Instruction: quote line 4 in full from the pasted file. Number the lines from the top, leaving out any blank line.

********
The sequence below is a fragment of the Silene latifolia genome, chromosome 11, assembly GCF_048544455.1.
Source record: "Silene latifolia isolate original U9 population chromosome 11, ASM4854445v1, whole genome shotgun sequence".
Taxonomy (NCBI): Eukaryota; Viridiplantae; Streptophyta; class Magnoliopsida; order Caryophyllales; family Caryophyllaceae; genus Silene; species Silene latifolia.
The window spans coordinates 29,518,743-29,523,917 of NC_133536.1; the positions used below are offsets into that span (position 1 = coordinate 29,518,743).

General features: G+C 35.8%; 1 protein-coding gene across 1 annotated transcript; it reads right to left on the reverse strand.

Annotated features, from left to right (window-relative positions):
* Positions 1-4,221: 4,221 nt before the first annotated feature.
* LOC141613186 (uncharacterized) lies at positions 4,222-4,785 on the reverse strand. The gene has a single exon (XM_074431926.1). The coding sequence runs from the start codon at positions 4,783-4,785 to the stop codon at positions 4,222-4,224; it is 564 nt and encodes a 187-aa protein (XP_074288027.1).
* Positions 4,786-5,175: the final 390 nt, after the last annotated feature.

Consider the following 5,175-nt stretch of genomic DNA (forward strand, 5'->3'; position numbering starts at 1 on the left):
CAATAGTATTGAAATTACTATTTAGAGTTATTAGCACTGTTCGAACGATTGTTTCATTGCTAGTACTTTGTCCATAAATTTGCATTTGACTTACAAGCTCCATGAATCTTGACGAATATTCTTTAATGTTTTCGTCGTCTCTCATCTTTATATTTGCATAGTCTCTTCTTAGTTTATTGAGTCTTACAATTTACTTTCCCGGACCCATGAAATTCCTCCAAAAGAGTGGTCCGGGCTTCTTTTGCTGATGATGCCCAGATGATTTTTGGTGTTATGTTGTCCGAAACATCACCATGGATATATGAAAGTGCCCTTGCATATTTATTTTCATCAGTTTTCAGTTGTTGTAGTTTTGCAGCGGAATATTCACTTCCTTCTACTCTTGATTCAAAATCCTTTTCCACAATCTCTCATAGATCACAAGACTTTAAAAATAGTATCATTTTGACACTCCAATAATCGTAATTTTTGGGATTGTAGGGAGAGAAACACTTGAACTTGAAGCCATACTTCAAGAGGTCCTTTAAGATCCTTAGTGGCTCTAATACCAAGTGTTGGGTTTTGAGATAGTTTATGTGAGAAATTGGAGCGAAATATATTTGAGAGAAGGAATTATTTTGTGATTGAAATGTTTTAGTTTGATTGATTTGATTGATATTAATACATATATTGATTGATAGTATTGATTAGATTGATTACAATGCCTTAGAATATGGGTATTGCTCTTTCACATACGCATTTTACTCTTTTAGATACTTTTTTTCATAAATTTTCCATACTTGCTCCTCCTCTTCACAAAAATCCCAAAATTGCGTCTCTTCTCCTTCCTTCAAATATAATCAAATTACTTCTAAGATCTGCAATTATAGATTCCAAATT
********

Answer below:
The window spans coordinates 29,518,743-29,523,917 of NC_133536.1; the positions used below are offsets into that span (position 1 = coordinate 29,518,743).